How to/best practices to write a thread safe code? Also how to identify if a code is thread safe or not?
@Reckful Thanks for the links but these links merely explains what is processes, threads, synchronization between threads and some other concepts.
What I am interested in is a some sort of guidelines to be kept in mind while writing a program so that it is thread safe. By thread safe I mean when more than one thread executes the same function there shouldnt be any race condition or deadlock.
Hope you got my question.
I think 2 points to remember, at higher level:
- Are we dealing with any common data that is accessible among the threads, if so, how to maintain integrity of the data.
- Are we dealing with any common data structure that is accessible among threads, if so, how to serialize access to avoid any exceptions.
To give a better context, I heard this problem being asked in Adobe. So if an interviewer asks you this question then what would you tell?
First things first, concurrent programming is very different from parallel computing. Concurrent programming is a paradigm of software design and parallel computing deals with how processes are run in parallel.
"In programming, concurrency is the composition of independently executing processes, while parallelism is the simultaneous execution of (possibly related) computations. Concurrency is about dealing with lots of things at once. Parallelism is about doing lots of things at once" - Rob Pike
The bane of concurrent programming is shared mutability. Shared mutability of objects is the major reason for bottlenecks and slow code.
Here is a great talk that explains it very well
Your answer should be,
I will design in the application such that I will minimize shared mutability and try to give the example of the gopher burning books from the video above.
Sounds like they are wanting you to speak about mutex's and semaphores. Lot's of information on the internet about this and usually it'll lead into the question "ok, what's the difference between a mutex and binary semaphore?" (They behave the same outside of how/when/where the lock is set).
Synchronized of thread and process.
IPC: mutex, spinlock, socket, Semaphore, pipe, FIFO, message queue, share memory
@shuoy After that, they would ask you how to implement mutex or spinlock.....
This how I would approach this question.. I first start asking is it really necessary to make something a multithreaded application, because creating correct multithreaded application is hard even for experts.
I would suggest some design pattern which will effectively avoid dealing with threads.
- Keep you data/data structure immutable or make best effort to make it immutable.
- Since the advent of non-blocking-io, there is very few reason to create truly multi-threaded application. Employ pattern like GCD (Grand Central Dispatch), where various non-blocking-io completion events happen from a single thread
- Then finally suggest, that we can't always do this and multi-threaded is absolutely necessary in some cases and suggest various primitives we have to solve this problem.
stack overflow has a documentation about threading, it includes some basic concept and code samples of threading. I think it's helpful for beginners :)
I think we should consider the race condition part for multi-thread interaction.
So, think about synchronized methods, for example, mutex, spin lock, and some supported feature of programming languages.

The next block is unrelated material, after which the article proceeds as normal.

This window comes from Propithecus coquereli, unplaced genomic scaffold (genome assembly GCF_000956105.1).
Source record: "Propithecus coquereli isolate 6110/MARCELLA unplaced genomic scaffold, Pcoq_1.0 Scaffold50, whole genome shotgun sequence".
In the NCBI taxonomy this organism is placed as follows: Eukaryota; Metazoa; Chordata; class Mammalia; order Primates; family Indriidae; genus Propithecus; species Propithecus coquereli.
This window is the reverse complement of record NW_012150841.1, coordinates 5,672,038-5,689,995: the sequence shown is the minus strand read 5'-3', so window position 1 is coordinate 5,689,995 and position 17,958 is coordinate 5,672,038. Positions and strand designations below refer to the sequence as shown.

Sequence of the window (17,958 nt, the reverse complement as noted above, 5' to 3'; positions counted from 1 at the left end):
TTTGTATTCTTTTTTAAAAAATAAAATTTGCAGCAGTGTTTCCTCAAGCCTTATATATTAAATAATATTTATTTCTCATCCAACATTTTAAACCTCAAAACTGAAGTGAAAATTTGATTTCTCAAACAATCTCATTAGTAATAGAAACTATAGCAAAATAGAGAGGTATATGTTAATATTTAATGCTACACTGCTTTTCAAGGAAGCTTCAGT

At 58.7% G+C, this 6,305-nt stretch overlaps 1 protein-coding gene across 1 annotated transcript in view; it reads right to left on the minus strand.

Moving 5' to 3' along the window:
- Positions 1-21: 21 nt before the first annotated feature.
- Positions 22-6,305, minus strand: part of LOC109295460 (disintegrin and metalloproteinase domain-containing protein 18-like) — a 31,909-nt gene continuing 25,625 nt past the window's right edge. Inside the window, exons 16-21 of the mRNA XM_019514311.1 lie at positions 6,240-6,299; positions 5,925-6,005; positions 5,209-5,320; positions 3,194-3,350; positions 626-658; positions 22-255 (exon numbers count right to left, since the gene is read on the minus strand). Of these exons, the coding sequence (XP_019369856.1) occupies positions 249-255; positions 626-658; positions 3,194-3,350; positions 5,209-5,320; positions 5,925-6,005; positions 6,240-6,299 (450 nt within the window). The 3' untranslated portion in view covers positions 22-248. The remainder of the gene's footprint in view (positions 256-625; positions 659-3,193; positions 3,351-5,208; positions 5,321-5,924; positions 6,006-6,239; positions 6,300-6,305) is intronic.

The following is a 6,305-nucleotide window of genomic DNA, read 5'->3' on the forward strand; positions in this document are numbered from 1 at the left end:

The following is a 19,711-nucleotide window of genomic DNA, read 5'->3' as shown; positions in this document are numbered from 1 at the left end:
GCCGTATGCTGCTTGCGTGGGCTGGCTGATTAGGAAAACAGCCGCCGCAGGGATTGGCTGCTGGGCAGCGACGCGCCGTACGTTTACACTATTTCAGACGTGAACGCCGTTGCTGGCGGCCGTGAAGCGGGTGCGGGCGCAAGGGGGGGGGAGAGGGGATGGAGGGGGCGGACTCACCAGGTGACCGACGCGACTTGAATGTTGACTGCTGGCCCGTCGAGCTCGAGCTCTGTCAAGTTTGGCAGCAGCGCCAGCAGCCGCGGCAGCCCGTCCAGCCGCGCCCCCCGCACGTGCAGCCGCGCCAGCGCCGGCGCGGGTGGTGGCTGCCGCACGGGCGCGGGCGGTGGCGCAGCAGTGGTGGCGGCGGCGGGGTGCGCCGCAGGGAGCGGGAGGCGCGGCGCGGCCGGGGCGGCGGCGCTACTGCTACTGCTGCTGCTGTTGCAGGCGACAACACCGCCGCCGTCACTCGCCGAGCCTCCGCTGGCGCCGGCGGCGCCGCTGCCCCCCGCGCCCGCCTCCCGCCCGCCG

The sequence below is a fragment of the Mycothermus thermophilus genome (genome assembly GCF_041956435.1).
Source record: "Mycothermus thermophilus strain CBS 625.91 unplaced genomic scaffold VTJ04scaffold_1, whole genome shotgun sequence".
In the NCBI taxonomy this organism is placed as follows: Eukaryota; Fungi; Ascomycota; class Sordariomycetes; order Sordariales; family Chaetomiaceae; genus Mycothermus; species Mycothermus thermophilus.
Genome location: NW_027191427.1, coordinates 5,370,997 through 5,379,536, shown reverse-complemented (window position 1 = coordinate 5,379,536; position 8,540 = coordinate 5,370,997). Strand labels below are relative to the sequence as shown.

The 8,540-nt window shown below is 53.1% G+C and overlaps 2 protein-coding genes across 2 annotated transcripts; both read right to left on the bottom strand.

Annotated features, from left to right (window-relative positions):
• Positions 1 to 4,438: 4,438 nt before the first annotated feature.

Write multithreading code is hard. Debugging race conditions is even harder.
The best practice is not to write multi threaded code yourself at the beginning.
Think before you write code, try to write only stateless classes/modules/services for multi-threading and leverage those already existed, very mature stateful libraries/tools that guarantee thread-safe for the low level implementation.
but in some case, you still have to do it yourself...
- We should have a piece of code that will be called by more than one thread concurrently(say func())
- func() will make changes to global/shared variables
- to be safe means we should not have 'corrupted' results after concurrent calls from threadA and threadB, then we should adopt some synchronize/serialize techs such as mutex,semaphore.
- raise an example that is easy to identify thread safety:
threadA->func() ==> results in var1 = A and var2 = B, if run alone
threadB->func() ==> results in var1 = C and var2 = D, if run alone
if run concurrently, we should always get 'AB' or 'CD', never 'AD' or 'BC'.
Here I only thought about check thread safely from the results, but this implies that we should run tests until we find a 'bad' result, even a million of 'good' does not imply safely ;).
My two cents:
Probably, most important thing is to identify whether this is a situation where you need to consider thread safety.
Know the theory, but do reinvent the wheel if not necessary
If it turns out to be necessary to write thread safe code, consider what kind of library or primitive you could use in the programming language you are using. For example, in C++, folly https://github.com/facebook/folly/blob/master/folly/docs/Synchronized.md might be a good candidate to consider. In some situation, you may need to write some custome multithread libraries if this work could benefit other developers in your team.
Test the code carefully
Enjoyable discussions :)
Since we are coding at OS level, It would be reasonable to consider lock-free and (even better) wait-free data structures.
Those make sure about serializing reads/writes through memory barriers.
As a good post on lock-free queues, consult with the following link:
Great discussion guys ...
check this out for Java thread safe coding implementation :
I hope this will help you all guys :)
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